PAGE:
We waited longer. Finally about 1:00 am the investigator came in and asked to speak with me first. She took me to a room down the hall where a social worker was sitting in to hear our conversation. She asked me to recount the day. I thought that Bryer’s fussiness through the weekend may have clues into the state she was in now. I offered more details than the investigator asked for as she took notes on the weekend. I had chalked up her crankiness to the milk intolerance she had when I had milk products in my system that got into my breast milk. Maybe I had missed something. Could I have mistaken her fussiness?
Bryer hadn’t slept well Saturday night, but that was to be expected only being 2 ½ months old. Her sleep schedule still wasn’t set and I slept part of the night in the rocking chair next to her bed with her on my lap. Every time I laid her down she woke up, so I’d nurse her back to sleep and try again, adamant about her sleeping in her own bed and breaking the habit of her being in our room.
Not sleeping good led to Bryer having a cranky morning at church and standing up in the back with her to sway back and forth so she would be content. I nursed her in the mother's lounge during Sunday School and then she sat in her car seat, rocking her with my foot, while I taught the 3 and 4 year olds about Jesus's birth. She was out of my arms for only a few minutes that day as I got my classroom set up while a friend took her from me and ooo'ed an ahh'ed over her. Had I missed something? A warning sign? Was her fussiness not really because of the milk intolerance? I gave the investigator all the details I could think of that would help her and the doctors to help Bryer.
I remember the investigator asking about how Jason is with the kids - if he yells or ever hits them. These were such absurd questions! Obviously I had recounted every detail of the weekend and our Sunday. And now she was moving on to Jason? He wasn't even there when I found her not breathing! It was such a strange, draining, tiring feeling as the hours wore on. Was she just not getting it? I wanted to get back to my baby; to go back home and snuggle her up in our bed and forget about trying to wean her to her own crib. The social worker sat on the couch on the other side of the room, doodling on her paper and picking at her nails. Soon after the investigator said she was finished and walked me back to the room to trade for Jason.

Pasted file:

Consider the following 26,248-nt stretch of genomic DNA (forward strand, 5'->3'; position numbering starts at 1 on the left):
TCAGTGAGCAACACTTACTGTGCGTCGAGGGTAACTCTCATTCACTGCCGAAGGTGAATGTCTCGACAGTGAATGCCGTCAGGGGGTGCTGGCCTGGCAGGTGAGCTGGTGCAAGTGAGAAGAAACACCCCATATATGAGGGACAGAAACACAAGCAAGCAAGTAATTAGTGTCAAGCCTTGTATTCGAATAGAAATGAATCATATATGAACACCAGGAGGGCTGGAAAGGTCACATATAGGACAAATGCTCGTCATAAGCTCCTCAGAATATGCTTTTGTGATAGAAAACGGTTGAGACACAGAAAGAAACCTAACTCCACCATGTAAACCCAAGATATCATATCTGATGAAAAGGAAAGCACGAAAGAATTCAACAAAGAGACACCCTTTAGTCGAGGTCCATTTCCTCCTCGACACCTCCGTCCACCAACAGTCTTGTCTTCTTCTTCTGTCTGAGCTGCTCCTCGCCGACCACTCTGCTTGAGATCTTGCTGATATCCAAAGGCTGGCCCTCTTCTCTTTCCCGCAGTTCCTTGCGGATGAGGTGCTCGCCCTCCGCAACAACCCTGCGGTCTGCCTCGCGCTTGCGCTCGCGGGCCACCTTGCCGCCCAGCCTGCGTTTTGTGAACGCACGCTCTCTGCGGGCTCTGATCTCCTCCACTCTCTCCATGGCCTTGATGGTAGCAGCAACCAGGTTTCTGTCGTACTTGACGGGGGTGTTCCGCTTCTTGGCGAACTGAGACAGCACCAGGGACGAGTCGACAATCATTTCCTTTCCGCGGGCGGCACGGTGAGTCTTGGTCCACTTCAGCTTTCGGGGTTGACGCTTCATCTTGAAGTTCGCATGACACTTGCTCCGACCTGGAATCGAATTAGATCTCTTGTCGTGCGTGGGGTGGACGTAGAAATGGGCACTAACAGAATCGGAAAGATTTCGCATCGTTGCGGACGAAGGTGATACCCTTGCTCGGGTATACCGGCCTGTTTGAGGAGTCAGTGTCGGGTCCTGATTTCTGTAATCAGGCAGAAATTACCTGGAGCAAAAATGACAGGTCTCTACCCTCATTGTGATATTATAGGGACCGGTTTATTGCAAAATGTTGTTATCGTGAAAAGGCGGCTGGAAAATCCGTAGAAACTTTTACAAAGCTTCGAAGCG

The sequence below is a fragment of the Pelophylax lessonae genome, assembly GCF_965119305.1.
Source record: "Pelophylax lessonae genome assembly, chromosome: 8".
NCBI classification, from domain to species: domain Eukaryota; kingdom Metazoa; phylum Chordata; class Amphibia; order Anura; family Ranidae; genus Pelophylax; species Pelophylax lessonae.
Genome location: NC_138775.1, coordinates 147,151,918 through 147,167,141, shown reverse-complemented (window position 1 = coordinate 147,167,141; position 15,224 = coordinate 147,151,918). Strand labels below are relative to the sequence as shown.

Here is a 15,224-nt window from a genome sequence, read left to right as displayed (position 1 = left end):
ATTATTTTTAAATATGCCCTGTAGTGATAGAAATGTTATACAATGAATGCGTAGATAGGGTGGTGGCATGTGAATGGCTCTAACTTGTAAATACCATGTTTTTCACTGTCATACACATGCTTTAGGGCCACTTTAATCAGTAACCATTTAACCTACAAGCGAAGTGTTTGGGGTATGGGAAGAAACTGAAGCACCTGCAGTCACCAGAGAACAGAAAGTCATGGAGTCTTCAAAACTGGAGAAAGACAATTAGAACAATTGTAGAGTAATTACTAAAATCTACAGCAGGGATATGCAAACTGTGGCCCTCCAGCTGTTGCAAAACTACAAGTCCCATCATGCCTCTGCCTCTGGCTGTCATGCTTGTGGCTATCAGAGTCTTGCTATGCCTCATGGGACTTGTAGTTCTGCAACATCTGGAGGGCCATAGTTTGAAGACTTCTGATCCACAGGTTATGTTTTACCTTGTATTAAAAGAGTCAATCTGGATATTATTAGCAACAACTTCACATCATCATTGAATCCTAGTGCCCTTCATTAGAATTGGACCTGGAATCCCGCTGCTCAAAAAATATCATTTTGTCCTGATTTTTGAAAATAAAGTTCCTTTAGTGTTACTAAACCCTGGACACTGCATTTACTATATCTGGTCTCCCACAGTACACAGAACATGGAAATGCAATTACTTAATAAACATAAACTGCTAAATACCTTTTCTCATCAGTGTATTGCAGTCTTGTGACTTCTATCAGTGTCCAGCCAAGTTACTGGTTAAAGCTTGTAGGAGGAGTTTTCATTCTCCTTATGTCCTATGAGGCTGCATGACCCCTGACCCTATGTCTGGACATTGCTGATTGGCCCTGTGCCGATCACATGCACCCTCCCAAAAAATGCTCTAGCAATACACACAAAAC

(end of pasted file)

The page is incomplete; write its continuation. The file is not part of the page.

As Jason left, I looked around the room, so overly tired, but not wanting to sleep. I saw the big glass doors we quietly slid open and shut to come in and out. The nurses station was right outside our door with Bryer's very own nurse looking in - not to have to share her with other little patients in our unit. I hid behind the curtain and pumped more milk, even though they wouldn't use it for Bryer right now. One of the other nurses showed me how to label it and where to store it in the freezer down the hall in the kitchen. All this pumping and storing seemed new to me even though I had nursed my fair share of babies. Bryer wasn't using it now, but at some point she would and I wanted to keep my milk supply up for her. I only wanted her to have the best that I could give her.
Sometime later I tried to get comfy on the window seat in Bryer's room. It didn't feel like I slept long before Jason woke me up. It was about 5:00 in the morning. My mind was so drowsy, but I tried to be alert to all that was going on. The nurse came in and out, checking Bryer's monitors and taking her vitals. They had given her medicine to induce a coma in order to let her brain relax. I tried to remember something they had said about seizures. I never remember seeing seizures; or at least they didn't look like Sawyr's seizures he had when he was little. I tried to concentrate through my foggy brain on updates the nurse was telling me. I decided it was time to get up and pump again while I tried to wake up my brain and hear what Jason had to say about his interview.